Q: Taking care of damaged children is a great responsibility. Are there enough foster parents out there?

A: No, the whole state is hurting for foster care parents. It’s a tough job and very intrusive to the family because their life is an open book to the department. And they give up a lot to be foster parents. They have to be really dedicated to wanting to make a difference in a child’s life.

Q: Is the economy affecting how many people are willing to take on a foster child?

A: I don’t know if it’s the economy that affects it. They get paid a stipend but they’re not going to get rich on that stipend. It depends on the level of the child, or the needs of the child, what the rate is per day. It can range from $16.50 a day up to $65.50 a day, depending on the needs. In addition to the stipend, the child gets a clothing allowance, and all of their medical and dental and mental-health care are paid by the department.

Q: Is there a typical foster family?

A: There is no typical family. Some parents have no other children, some have several. Some are empty-nesters. Some are single parents. And our job is to match them up. If I have a child who is sexually aggressive, I can’t put them in a household with other young children. So proper matching is very important.

The majority of our parents are married couples. We have had gay and lesbian couples. We have some single foster mothers. And as a treatment level you can have two children, except if there are siblings and then you can have more, but no more than four at a time in the home for treatment level. For regular foster care, it’s six children under the age of 18. But sometimes it goes over that depending on the kids coming into care.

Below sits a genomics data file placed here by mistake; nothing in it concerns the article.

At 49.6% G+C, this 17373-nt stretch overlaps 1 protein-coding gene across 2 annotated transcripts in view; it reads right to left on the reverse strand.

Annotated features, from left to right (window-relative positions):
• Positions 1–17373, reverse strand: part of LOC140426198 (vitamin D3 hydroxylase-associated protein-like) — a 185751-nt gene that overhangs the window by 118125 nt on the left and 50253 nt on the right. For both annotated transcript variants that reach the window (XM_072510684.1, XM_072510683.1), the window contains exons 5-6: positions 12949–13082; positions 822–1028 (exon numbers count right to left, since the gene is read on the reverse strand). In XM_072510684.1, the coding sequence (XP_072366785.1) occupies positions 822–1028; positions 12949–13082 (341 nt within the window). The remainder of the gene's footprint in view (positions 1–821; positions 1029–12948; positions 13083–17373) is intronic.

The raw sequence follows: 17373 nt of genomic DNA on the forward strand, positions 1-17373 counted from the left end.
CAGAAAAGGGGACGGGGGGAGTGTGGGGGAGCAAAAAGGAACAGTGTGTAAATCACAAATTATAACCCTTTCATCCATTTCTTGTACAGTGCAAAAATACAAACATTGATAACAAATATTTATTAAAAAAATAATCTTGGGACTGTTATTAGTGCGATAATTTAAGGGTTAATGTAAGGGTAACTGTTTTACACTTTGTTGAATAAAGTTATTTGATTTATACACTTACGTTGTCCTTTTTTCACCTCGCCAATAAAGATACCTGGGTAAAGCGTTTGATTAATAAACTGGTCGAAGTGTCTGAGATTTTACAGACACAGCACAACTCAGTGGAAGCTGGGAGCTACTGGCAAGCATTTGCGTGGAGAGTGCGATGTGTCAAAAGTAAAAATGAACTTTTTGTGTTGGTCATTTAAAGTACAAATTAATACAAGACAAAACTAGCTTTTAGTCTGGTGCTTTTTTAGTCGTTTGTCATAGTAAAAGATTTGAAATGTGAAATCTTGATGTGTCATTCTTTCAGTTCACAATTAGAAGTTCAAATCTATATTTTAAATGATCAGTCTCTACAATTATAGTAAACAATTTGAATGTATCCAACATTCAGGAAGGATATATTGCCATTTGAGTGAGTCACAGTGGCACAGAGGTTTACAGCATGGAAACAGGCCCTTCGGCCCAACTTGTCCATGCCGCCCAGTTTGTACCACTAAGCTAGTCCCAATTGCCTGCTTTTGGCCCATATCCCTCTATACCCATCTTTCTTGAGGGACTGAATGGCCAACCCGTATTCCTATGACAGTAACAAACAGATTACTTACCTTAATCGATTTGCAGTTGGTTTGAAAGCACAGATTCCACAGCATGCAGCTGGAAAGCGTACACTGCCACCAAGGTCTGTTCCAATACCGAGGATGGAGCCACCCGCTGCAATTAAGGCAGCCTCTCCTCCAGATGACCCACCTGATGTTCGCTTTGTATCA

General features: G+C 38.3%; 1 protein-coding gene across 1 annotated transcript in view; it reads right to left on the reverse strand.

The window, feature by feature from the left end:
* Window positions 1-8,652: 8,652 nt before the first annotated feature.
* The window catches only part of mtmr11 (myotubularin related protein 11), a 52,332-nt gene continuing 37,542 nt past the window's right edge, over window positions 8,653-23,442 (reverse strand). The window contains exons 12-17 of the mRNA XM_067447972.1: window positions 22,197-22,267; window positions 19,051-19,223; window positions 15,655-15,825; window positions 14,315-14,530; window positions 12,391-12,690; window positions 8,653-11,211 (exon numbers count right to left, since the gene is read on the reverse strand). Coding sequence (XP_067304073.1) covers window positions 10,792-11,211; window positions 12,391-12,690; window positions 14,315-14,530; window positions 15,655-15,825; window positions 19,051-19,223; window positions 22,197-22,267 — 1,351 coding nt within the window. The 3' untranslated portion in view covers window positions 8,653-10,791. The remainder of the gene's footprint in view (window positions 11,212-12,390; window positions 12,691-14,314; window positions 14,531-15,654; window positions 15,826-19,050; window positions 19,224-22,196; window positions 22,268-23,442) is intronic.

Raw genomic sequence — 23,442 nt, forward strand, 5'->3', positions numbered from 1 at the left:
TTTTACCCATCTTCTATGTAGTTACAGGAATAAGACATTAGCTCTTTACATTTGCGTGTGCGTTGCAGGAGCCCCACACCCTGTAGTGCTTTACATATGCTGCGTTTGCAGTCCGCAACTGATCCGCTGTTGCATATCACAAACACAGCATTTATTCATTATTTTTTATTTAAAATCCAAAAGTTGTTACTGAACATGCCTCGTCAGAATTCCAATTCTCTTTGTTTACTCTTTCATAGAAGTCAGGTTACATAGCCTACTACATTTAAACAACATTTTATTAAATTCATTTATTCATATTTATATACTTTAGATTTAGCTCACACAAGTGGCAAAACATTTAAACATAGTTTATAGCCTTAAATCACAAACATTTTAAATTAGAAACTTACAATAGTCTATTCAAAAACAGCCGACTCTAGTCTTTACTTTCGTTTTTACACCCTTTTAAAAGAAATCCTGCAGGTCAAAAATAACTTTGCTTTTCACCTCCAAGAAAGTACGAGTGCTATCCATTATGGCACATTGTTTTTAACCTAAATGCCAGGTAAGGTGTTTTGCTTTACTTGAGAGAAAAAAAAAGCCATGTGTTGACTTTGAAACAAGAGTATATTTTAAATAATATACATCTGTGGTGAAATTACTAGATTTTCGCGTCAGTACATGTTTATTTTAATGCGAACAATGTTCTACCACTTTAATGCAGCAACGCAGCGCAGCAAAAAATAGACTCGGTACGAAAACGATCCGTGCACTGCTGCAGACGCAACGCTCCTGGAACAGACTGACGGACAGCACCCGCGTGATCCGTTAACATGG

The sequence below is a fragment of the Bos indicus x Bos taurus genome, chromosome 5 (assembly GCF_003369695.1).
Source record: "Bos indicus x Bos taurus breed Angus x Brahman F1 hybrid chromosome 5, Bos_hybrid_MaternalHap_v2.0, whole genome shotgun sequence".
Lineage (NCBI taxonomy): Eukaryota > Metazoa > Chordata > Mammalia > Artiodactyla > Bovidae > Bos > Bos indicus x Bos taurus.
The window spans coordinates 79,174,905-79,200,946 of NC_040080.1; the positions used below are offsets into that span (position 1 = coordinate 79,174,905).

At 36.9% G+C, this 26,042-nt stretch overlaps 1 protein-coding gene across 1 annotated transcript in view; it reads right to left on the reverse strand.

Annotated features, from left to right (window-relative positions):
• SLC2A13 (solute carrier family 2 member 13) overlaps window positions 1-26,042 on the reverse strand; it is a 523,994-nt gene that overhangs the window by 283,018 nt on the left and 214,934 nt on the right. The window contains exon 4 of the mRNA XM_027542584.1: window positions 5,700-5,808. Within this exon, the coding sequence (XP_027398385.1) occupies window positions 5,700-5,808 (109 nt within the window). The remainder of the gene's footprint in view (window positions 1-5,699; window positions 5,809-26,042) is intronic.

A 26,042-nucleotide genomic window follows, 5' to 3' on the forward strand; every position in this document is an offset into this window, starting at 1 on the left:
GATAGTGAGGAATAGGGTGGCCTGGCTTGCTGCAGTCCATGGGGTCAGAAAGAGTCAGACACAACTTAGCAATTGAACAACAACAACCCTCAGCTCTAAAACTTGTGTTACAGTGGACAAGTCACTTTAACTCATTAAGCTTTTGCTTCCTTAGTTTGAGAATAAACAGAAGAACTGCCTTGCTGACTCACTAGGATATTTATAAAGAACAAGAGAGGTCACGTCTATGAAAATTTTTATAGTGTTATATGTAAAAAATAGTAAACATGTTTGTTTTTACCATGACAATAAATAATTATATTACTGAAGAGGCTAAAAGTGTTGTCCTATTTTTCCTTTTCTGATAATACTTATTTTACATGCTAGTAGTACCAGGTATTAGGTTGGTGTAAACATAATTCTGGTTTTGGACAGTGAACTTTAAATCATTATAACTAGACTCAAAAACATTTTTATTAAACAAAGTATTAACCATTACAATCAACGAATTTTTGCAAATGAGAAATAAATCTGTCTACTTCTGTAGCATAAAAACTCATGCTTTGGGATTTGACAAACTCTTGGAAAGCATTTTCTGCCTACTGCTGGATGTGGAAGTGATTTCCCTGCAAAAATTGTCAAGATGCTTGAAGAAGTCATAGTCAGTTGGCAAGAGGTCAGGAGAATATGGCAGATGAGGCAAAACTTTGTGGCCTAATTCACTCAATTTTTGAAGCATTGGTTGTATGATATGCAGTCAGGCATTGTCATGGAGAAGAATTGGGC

Q: Can these families rehabilitate these damaged kids?

A: Most of the time. I’m a very optimistic person. These kids have a lot of problems, and it’s not their fault. If they grew up in a home since they were born where all sorts of stuff, whether it’s alcoholism or domestic violence, occurred, they don’t know any different, and that makes it tough because you’ve got to totally change their whole way of thinking. So it is a tough job.

Q: Are there foster kids who are not, as you describe, damaged?

A: Well, let’s face it, if you pull kids from the only home environment that they’ve known and the only parents that they’ve known, isn’t that pretty traumatic? Whatever they’re living in, that’s normal and that’s home. So when you pull them out of that, of course it’s traumatic.

Q: What is your fostering background?

A: I got my [foster care provider] license 40 years ago, March of 1973. And my first placement was a very difficult child, and he only stayed with us a week because he was very violent and my husband had to stay home from work because he was so violent. My next two placements were badly abused. One, Chris, had brain damage due to a blow to the head and cigarette burns all over his body. But he’s come a long, long way. He’s married. He lives independently. He can drive. He works.

Q: How many kids have you fostered?